Sunday, February 17, 2019
Our first stop on our walking tour of Florence was the National Central Library of Florence, founded in 1714 when scholar Antonio Magliabechi bequeathed his entire collection of approximately 30,000 volumes to the city of Florence. Since 1870, the library has collected copies of all Italian publications. The flood of the Arno in 1966 damaged nearly one-third of the library's collection. It is a public library open to anyone 18 years and older.
Our next stop was the Piazza Santa Croce, the largest piazza in Florence. It is the site of the annual Calcio Storico, a violent game - a mix of soccer, rugby, and wrestling or boxing (depending on who is describing the game). The finals are played in June, but as our guide explained to us, that afternoon the Match of the Siege would be played at 4 on the piazza. We would be on our way back to Rome by then. Later that afternoon, we would see the teams and other representatives assembling from the four historic quarters of Florence for the corteo storico or "historic procession" before the game.
The current structure of Santa Croce was begun in 1294, replacing an older building of the 1220s. It took almost a century to complete and lacked a facade. The Santa Croce is also referred to as the Temple of the Italian Glories since many notable Italians are buried there, including Michelangelo, Galileo, Machiavelli, Alfieri, and Rossini. We were unable to tour the interior of the church since our visit occurred on Sunday when regular services were being held. The Jewish architect, Matas, designed the facade which was constructed from 1857 to 1863. A blue Star of David is near the top of the roof. Matas wanted to be buried inside Santa Croce, but due to his religion was buried under the porch.
The statue of Dante, erected in 1865 by sculptor Enrico Pazzi to commemorate the poet's 600th birthday, stands next to the church.
Additional views near Santa Croce
Commemorative plaque for Michelangelo's birthplace
Gorgeous Florentine blue sky!
Palazzo VecchioThe Palazzo Vecchio was completed in 1322 and was originally known as the Palazzo Popolo (Palace of the People), but later renamed to Palazzo Vecchio (Old Palace). From the 14th century on, Florentines gathered at the square for important political occasions and rulers often addressed the citizens here. Today the former palace is the Florence Town Hall.
Piazza della Signoria
This L-shaped square in front of the Palazzo Vecchio is Florence's most important square. It has been the cultural, political, and social heart of the city since the 14th century and remains a significant gathering place for Florentines and tourists.
Loggia de Lanzi is an open air sculpture gallery built between 1376 and 1382 to house the assemblies of the people and hold public ceremonies.
Perseus with the Head of Medusa
by Benvenuto Cellini (1554)
The Rape of the Sabine Women by Giambologna, completed in 1583
The most famous bridge in Florence, Ponte Vecchio, was built across the Arno in 1220. The structure seen today dates from 1345, a replacement for the earlier bridge which was destroyed by a flood.
The houses across the bridge were initially used as workshops and a diverse array of shopkeepers did business here. In 1593, Duke Ferdinand I decided to replace them with goldsmiths and jewelers because the shops produced too much garbage and foul smells.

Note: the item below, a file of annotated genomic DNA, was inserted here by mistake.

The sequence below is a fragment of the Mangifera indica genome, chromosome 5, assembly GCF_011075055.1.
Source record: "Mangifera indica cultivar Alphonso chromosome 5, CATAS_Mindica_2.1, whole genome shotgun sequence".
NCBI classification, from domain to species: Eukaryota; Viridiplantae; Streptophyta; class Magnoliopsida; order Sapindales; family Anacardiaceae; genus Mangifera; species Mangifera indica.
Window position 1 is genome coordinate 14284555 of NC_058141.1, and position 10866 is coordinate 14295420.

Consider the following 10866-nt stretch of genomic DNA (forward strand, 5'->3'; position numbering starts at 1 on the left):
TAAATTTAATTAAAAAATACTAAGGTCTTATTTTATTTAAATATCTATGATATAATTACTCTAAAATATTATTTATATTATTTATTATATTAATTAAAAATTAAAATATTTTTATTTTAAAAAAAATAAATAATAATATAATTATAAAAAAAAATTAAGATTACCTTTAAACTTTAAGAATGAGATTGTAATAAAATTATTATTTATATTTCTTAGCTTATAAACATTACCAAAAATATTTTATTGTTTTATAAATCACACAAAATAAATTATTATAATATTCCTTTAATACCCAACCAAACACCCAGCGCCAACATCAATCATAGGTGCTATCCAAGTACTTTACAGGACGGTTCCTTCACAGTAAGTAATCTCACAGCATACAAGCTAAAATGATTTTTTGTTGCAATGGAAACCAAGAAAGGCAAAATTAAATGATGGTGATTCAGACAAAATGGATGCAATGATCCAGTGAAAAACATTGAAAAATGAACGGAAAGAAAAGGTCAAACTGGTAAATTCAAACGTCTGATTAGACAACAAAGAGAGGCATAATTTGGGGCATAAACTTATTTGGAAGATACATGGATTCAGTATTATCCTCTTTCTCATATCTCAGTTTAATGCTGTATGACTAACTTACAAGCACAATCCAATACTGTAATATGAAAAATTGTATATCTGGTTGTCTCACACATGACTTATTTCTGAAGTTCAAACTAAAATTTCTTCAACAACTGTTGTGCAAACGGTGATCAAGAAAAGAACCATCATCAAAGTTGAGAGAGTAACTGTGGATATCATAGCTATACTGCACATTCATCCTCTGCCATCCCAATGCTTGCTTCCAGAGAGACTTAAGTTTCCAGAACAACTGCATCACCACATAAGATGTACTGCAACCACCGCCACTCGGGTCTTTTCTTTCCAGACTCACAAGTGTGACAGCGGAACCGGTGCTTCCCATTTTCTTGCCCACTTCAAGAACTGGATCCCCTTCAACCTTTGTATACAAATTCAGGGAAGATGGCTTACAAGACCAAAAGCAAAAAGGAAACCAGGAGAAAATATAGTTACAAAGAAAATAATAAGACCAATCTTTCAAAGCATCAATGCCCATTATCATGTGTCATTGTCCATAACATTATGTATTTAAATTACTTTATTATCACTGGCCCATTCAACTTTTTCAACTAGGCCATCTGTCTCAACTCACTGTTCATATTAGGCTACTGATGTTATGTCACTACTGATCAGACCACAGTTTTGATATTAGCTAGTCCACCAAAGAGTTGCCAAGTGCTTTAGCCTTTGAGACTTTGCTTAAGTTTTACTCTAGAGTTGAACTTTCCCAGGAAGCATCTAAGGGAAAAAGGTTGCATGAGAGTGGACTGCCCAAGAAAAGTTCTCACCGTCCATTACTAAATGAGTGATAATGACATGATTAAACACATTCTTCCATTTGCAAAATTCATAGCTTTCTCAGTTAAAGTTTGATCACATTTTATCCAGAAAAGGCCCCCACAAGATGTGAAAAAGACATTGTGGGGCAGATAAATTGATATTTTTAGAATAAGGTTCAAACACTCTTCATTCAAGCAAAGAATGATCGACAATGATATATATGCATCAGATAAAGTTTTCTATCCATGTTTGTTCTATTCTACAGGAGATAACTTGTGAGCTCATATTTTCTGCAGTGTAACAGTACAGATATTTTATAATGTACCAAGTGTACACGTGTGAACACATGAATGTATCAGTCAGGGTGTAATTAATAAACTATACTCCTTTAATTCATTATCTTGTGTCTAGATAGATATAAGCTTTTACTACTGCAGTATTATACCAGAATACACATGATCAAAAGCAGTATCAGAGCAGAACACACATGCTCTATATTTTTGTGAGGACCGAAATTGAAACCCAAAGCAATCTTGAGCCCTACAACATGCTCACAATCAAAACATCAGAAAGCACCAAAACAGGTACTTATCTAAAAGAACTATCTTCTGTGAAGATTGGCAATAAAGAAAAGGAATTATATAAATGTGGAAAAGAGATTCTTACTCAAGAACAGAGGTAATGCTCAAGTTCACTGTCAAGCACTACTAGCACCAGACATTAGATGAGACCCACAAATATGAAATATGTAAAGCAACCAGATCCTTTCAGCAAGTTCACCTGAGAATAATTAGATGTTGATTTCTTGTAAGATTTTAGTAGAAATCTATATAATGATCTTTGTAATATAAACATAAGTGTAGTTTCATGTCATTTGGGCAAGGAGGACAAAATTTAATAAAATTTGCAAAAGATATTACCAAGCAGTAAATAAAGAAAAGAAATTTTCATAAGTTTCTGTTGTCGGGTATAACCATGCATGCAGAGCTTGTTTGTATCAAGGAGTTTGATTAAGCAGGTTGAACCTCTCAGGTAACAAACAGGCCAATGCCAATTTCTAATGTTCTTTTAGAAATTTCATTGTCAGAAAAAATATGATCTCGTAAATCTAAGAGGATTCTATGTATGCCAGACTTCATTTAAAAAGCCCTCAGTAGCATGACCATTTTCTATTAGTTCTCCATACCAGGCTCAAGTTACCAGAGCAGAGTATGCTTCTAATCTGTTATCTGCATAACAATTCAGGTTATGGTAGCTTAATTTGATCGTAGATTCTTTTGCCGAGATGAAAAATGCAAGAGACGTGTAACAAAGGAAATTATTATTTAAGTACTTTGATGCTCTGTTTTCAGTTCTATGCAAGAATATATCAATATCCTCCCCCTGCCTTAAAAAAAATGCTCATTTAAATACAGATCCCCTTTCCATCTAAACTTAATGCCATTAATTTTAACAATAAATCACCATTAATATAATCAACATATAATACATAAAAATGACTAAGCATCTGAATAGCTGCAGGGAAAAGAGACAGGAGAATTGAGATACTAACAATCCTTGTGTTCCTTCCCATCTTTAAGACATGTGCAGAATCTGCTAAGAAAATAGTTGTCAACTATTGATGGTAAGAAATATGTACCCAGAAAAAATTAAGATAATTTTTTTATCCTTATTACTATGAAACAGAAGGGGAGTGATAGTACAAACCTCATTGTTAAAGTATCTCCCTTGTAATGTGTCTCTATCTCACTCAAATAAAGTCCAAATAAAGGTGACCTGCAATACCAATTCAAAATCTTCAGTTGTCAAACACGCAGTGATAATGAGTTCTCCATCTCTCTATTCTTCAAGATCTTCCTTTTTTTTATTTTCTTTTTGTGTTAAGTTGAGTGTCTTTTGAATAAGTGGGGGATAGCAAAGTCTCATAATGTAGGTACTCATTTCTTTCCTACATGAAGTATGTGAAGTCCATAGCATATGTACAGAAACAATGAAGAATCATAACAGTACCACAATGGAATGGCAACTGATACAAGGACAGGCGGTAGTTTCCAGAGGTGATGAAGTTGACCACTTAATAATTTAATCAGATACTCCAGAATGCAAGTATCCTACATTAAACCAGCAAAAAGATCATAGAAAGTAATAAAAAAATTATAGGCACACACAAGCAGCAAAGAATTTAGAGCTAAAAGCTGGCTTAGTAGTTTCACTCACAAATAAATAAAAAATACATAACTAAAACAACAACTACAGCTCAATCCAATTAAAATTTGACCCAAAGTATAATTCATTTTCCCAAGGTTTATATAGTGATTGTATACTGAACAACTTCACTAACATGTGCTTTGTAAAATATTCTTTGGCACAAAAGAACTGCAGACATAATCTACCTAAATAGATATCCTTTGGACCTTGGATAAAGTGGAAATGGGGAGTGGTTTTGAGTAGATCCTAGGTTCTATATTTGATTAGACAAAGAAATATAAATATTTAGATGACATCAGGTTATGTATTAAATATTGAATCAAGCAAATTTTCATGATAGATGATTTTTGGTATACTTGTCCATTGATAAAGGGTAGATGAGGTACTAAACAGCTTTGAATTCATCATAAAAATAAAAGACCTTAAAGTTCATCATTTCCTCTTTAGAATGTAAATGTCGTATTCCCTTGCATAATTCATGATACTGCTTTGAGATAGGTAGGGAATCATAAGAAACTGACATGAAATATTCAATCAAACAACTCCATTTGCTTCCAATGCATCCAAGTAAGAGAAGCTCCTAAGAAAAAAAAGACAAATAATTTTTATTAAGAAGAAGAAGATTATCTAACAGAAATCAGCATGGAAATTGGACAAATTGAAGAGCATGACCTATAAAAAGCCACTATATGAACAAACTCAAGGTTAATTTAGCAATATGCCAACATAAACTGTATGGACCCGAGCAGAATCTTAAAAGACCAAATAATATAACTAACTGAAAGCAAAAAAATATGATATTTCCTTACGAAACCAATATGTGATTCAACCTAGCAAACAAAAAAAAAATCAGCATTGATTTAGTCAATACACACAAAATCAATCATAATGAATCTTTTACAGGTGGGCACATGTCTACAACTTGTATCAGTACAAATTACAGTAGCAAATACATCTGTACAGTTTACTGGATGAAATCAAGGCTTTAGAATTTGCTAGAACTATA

Views of the River Arno from Ponte Vecchio
Piazzo del Duomo
The baptistery was first constructed in the 6th century and completely rebuilt as a Romanesque octagonal structure beginning in 1059. In 1128, it was consecrated as the baptistery of Florence and is the oldest religious moment in Florence.
The Duomo (cathedral) of Florence was originally designed by
Arnolfo di Cambio in 1294. Work began in 1296, but would take more than 140 years to complete. The dome was built from 1420 to 1436. The cathedral facade however was not complete until 1887.
The freestanding bell tower, or campanile, is the work of Giotti who was appointed chief architect of the cathedral some years after Arnolfo's death.
This art school and museum houses the original of Michelangelo's David. From the 18th century on, this is where Florentine artists were trained. Nothing prepared me for seeing the majesty of this David. Almost 17 feet tall, the statue was carved from one block of marble from the Carrara marble quarries.
Then it was time for lunch in the Mercato Centrale, a two-story glass and stone building erected in 1874. Every possible kind of produce from Tuscany is available here.
After lunch we had a bit of time for shopping. Our guide highly recommended this establishment for hot chocolate. We were not disappointed!
There's something lovely about encountering street musicians playing classical music on a street in Florence. I recorded their impromptu concert. Listening to it transports me to Italy and the delightful memories of our trip.
We followed the steady drum beats to discover the assembling of men in costume (see previous page) representing the four neighborhoods of Florence. They would be part of a historic procession through the streets before the Match of the Siege game that was scheduled for that afternoon at Santa Croce.
Then it was time for the long walk back to our hotel and our bus ride back to Rome. We enjoyed a farewell dinner with our group before heading to bed for a few hours of sleep.
This was the view that greeted us as we arrived at the almost deserted Rome airport at 3:30 am on Monday morning.
You captured our hearts and we hope to return someday.